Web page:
Monday, July 21, 2008

Hookah History


Starting about a thousand years ago, men and women in Northwestern India and bordering Pakistan started smoking hashish and opium out of what quickly became the hookah. These original hookahs were made of a coconut base with a tube and head on the top, usually hot rocks or wooden coals for heat, and a tube to get smoke out. They were often served and smoked in the chai tea tents common to the area - a prototype to the modern day coffee house. As the hookah spread west into the Persian Kingdom, Tombeik was first used. Tombeik is a dark, almost flavorless tobacco grown in what is now Iran. Water was used to condense the Tombeik smoke and make sure it didn't burn. Persian hookahs were generally carved from wood.


Around the early 1600s, the hookah took Turkey by storm, becoming very popular amongst all classes and integral to coffee shop culture. The design of modern hookahs is generally unchanged from the original, Turkish designs. They too, used Tombeik exclusively, and Oak based coals were considered superior. Pomegranate and other juices were used to flavor the water. Soon thereafter, flavoring the tobacco became popular. Most tobaccos used honey molasses and dried fruit to add flavor, and this practice is still widespread in parts of the world. In America we usually use tobacco flavored with a honey based molasses, glycerin, and fruit juices or small chunks of dried fruit.


In the early 1800s, cigarettes became popular and the hookah diminished in use. Some coffee shops stopped serving it and it became more of a pastime. However, many women kept them in the home to smoke on a daily basis and it is from this base of fans that hookah has survived. In the 1960s, as the danger of cigarettes came to light, the popularity of the hookah started growing again. Today, the hookah is most popular among college students in America. Most college towns have a few hookah lounges that double as hookah and "Shisha" dealers. Shisha doesn't technically mean the flavored tobacco we smoke today, but Americans have bastardized the term to mean that. Controversy surrounds the hookah with many claims as to how dangerous it is for the smoker. For more on that, check out an earlier post of mine located here.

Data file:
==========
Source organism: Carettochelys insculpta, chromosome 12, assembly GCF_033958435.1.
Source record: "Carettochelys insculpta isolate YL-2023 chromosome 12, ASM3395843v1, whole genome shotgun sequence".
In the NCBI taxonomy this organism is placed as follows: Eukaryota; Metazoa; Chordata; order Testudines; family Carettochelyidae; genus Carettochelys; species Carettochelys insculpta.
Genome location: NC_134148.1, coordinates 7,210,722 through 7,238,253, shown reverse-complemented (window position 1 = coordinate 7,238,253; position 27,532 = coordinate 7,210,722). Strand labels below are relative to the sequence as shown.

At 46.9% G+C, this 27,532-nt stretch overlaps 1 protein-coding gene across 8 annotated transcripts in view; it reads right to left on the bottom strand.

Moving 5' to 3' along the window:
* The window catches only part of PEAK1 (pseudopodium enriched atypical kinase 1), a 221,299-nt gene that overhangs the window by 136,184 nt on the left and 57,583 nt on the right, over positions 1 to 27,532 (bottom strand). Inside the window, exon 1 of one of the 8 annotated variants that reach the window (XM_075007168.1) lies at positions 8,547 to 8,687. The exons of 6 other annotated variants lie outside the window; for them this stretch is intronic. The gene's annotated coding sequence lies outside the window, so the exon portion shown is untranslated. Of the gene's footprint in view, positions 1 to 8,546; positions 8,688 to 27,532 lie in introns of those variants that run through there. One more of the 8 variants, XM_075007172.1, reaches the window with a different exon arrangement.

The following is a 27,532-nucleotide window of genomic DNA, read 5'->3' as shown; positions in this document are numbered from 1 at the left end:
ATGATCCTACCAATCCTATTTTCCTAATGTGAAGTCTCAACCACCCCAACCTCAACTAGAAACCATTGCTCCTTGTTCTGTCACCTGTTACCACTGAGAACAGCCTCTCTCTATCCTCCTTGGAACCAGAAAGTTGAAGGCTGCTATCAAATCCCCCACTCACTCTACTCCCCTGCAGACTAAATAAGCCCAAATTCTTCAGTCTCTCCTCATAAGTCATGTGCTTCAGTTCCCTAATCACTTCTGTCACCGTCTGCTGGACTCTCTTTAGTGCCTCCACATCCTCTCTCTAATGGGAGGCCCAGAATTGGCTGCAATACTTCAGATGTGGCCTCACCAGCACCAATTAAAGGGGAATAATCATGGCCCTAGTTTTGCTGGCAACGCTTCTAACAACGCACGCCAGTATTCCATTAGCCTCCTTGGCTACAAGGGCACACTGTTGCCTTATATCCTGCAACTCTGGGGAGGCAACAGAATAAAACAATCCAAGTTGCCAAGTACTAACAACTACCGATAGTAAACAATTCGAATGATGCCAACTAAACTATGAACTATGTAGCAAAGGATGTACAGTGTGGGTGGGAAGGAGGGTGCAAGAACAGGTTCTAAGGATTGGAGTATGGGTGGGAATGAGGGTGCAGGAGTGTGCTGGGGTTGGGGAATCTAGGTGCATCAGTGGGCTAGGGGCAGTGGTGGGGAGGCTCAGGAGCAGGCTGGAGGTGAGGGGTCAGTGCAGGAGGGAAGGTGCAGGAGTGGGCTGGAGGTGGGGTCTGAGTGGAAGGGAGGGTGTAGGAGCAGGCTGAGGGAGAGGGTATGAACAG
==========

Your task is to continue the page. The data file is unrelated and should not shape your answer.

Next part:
Wednesday, July 16, 2008

... And We're Back (Again)


To start off with, Happy Trinity Day everybody. I spent most of my formative years fascinated by military and nuclear technology. It's amazing to me what is possible, it's got science, it has explosions, and reading a book titled The Making of the Atomic Bomb tends to keep people away in High School/Junior High. I was, and still am, obsessed with it.

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So Dillon has been hard at work on the blog for the Art Gallery installation, check it out here and I hope some of you can see it. Thanks to all of you who have already came over and seen it, glad you liked it!

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Next week on the blog is the long awaited Hookah week. I will be posting up 7 posts about hookah and I hope you all enjoy!

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Google gives me a star but says all I talk about is cars, so lets talk about Le Mans:


The year was another rainy ending, but Peugeot was dominant. Yay! I love seeing the 908 drive around the track and man was it ever fast. It seems they've solved most of the reliability issues they faced last year and they're faster than the Audis, but Audi still won. Peugeot was on the lead lap at the end, which is amazingly good, but next year I think they'll win. Or maybe I just hope. A lot. It'd be nice to see Audi fall at Le Mans, ever. Only Volkswagen AG cars have won since 2000, and Audi has only lost once since then, so next year will be a tough race as always.

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Anyways, I'm back and look for more updates soon. Thank you for your patience.